1) Get A Local Phone - In Latin America most cell phones are sold without contracts and are pay as you go. (prepago) Buying a unlocked GSM cell phone can pay for itself in just a few trips. Whenever you are in a new country all you have to do is go to the cell phone store and buy a SIMM card for your phone and you now have a local phone. You can add minutes by using phone cards which are available on every street corner. If you don't want to buy a phone in most places you can rent one as well. I rented a phone in Lima at the airport and it was $10 for up to a month plus any charges. Since most of my calls last 30 seconds or less my total bill for 12 days was around $12. Had I used the hotel phone to make those calls the charges could have easily been $30 or $40.

2) Price Tags Are Merely Suggestions In Latin America - The price of just about anything is negotiable in Latin America. As a matter of fact, haggling over prices is expected in most places. I have found that people generally respect you more when you haggle over the price than when you don't as well. If you just pay what is asked you are viewed as a sucker to be taken advantage of. That's just my opinion but it's based on a lot of observation.

3) Don't Over Tip - In most Latin American countries gratuities are added to restaurant bills automatically. Tipping more than the amount already added isn't necessary unless the service is truly outstanding. Also, when tipping bellhops, parking attendants, etc. remember where you are. A $1 tip is a HUGE tip in most places. The locals rarely tip at all so anything you give is more than expected. For a lot of things a tip of a quarter or fifty cents is more than adequate.

4) Learn To Speak Spanish - If you plan on doing much travelling in Latin America learning Spanish is essential and you need to know more than just "buenos dias" and "adios". If you only speak English you are automatically labeled as a rich gringo and viewed as a walking ATM. If you can speak passable Spanish you are treated much differently.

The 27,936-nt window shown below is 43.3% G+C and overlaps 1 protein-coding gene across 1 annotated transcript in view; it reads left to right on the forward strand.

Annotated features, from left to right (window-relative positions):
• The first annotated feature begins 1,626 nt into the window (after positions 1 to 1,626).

5) Learn To Walk Away - Let's say you're in Lima and you see a baby alpaca sweater that you have to have. The vendor tells you it's $20 and won't budge on the price. You say you'll pay $10 for it but he still won't budge on the price. (remember, to him you're a walking ATM machine) You take out a $10 bill, look at the sweater again, then you say to him, "Well, I really wanted that sweater but I saw one just like it over there for $10", and you start to walk away. Instantly, the price will start dropping and will continue dropping with each step you take. This almost always works and even if it doesn't you can always come back later if you really want the sweater.

6) Beware Of Foreign Transaction Fees - Many US banks have begun adding a "foreign transaction fee" to debit card transactions made in foreign countries. These fees can apply to both debit card purchases AND cash withdrawls. The fee is typically 1% but can be as high as 3% of the value of the transaction. This may not sound like a lot but it can add up in a hurry if you travel to foreign countries a lot. The good news is there are plenty of banks that don't charge this fee so it pays to shop around and find one.